The residential building boom may continue to cover downtown South San Francisco with officials admiring plans to redevelop medical office space into a four-story building featuring retail space and housing.
The Housing Standing Committee of the City Council and Planning Commission looked favorably on plans to rebuild a commercial building at 455 Grand Ave. and an adjacent parking lot at 463 Grand Ave. into a housing development featuring 27 units.
Though no decision was made at the meeting intended to collect feedback from officials, the proposal stands to be the most recent development in the downtown corridor where much of the city’s residential construction has been concentrated over recent years.
The proposed site is across the street from South San Francisco City Hall, and Mayor Mark Addiego noted its prominent location when encouraging designers to craft designs befitting of a potential landmark.
“This is going to be a focal point of Grand Avenue for a very long time,” he said.
Plans call for a three-story building facing onto Grand Avenue, with a fourth story looking back to Third Lane behind the site. There will be retail space on the ground floor facing downtown, and 27 units built above, spanning in size from one-bedroom units to three-bedroom units. Of the 27 units, three will be set aside at an affordable rate.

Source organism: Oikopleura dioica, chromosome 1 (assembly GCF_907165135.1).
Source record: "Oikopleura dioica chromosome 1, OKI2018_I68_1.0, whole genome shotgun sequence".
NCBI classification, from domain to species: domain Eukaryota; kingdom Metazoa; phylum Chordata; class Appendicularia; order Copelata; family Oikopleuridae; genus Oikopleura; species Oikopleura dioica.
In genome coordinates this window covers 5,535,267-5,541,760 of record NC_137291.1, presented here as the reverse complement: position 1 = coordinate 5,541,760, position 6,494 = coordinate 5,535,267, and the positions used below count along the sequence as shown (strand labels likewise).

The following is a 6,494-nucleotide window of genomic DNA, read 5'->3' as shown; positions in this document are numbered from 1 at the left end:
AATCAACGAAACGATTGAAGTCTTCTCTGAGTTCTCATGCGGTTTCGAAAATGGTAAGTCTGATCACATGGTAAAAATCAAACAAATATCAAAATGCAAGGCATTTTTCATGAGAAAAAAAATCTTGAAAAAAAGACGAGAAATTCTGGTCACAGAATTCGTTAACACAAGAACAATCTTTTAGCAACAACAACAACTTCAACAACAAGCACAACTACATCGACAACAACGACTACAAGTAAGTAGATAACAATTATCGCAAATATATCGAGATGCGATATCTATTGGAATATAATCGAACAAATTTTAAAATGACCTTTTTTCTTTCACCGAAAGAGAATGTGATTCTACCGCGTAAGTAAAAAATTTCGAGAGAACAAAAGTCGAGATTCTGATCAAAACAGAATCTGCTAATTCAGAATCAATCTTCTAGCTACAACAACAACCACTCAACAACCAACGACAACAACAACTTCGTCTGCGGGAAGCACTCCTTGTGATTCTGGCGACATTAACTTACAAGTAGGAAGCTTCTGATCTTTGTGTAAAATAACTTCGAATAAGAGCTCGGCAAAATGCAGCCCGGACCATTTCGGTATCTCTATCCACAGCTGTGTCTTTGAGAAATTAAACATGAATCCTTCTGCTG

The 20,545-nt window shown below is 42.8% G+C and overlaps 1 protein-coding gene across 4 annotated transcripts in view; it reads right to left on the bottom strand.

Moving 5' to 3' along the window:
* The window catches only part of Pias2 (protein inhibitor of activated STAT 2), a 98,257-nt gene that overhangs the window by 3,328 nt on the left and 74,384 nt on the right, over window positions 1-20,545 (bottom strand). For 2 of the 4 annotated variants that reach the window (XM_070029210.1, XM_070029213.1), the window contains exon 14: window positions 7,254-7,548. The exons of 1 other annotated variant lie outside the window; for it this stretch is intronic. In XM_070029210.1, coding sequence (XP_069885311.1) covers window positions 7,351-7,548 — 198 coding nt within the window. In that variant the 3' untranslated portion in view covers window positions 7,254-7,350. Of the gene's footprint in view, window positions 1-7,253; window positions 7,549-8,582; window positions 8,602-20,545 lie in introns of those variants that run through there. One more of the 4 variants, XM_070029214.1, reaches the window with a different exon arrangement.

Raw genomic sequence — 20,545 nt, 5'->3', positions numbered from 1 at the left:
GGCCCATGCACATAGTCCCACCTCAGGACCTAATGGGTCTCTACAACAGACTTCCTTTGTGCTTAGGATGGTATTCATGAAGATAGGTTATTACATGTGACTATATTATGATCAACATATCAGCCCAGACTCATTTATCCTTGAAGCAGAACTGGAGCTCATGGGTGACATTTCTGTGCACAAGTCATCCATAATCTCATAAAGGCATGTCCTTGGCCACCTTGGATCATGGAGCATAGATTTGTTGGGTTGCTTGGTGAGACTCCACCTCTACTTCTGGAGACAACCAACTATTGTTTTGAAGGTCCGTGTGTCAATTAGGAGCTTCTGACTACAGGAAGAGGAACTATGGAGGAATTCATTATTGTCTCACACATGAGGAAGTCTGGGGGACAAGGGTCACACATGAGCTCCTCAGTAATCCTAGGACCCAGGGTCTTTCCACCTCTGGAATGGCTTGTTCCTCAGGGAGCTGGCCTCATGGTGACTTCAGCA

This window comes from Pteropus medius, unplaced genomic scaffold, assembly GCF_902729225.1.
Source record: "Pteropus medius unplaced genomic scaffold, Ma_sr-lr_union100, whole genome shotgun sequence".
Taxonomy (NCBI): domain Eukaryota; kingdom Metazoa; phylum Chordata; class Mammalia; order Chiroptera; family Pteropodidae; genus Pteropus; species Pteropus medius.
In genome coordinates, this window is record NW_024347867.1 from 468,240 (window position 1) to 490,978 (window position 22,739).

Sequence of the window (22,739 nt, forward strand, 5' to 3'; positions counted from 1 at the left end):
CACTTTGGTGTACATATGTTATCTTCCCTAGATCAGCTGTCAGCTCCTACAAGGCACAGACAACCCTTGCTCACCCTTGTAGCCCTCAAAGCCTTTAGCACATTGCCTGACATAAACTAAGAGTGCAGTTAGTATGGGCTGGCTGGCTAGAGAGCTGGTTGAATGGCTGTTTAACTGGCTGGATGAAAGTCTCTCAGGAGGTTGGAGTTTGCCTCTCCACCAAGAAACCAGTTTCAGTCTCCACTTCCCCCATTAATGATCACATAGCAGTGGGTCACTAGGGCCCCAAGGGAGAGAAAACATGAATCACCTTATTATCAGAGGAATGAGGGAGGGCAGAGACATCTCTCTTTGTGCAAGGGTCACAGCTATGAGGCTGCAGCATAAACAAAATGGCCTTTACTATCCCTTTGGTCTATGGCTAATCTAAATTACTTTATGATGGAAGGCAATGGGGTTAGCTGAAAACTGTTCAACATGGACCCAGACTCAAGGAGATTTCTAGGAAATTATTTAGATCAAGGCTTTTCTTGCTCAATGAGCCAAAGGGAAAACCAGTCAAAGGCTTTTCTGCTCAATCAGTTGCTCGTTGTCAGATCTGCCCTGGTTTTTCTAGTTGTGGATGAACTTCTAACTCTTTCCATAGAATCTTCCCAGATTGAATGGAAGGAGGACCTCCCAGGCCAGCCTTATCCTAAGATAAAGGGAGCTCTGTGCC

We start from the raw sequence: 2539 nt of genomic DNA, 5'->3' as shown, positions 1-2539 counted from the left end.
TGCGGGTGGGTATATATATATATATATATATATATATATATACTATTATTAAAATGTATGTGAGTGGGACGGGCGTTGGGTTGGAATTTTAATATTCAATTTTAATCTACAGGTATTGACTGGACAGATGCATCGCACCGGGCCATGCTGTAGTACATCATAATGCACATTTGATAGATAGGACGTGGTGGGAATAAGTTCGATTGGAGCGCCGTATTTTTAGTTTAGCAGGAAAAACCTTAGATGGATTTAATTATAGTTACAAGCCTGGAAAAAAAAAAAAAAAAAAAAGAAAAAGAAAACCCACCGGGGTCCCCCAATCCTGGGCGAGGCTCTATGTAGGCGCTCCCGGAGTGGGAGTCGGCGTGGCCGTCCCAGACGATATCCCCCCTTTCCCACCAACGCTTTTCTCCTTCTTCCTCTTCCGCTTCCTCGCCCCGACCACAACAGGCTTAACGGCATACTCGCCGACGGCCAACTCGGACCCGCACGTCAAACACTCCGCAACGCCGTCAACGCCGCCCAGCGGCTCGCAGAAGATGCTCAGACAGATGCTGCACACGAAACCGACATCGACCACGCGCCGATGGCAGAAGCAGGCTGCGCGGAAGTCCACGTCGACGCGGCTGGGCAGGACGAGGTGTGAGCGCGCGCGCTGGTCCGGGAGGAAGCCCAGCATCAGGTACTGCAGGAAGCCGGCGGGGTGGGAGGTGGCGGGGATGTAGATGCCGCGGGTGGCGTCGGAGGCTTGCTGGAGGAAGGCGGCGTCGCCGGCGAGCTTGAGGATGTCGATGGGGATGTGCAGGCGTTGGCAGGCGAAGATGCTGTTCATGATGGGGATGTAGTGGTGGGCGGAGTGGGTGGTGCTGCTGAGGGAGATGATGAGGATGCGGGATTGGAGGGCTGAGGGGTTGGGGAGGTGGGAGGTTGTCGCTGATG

There are 32 parking spaces planned to be offered in stacker mechanisms in an underground lot to be accessed from Third Lane. Vice Mayor Mark Nagales questioned whether the development would offer an adequate number of parking spaces, especially for a development with multiple bedrooms in some of the units.
“You are going to run out of parking spaces,” he said, balancing his perspective by expressing appreciation for the development featuring units big enough to accommodate larger families.
Nodding to the single-family homes adjacent to the proposed site, Nagales also expressed some discomfort with plans to develop such a large building.
Planning Commissioner Michele Evans shared a similar perspective.
“I have a concern it would be too encroaching on the residents,” she said.
Beyond the compatibility reservations, Addiego also encouraged the designers to adopt an architectural style referencing the older, more traditional building styles present downtown.
Furthermore, he pushed back on a request from the developer who is seeking a tax break as a term in the development agreement. Because the developer is seeking only one of the entitled concessions that come with offering affordable housing, they requested to freeze the property tax payments at the existing level for the coming 25 years.
Addiego though doubted whether such a deal would be possible, noting that the city splits its property tax revenue with other agencies such as the local school district which hold some authority over the decision as well.
“It’s a big ask. It’s a very big ask,” he said.
Beyond the limited reservations though, Addiego led his colleagues in praising the proposal.
“The project has a lot going for it. So it will be a nice addition to Grand Avenue,” he said.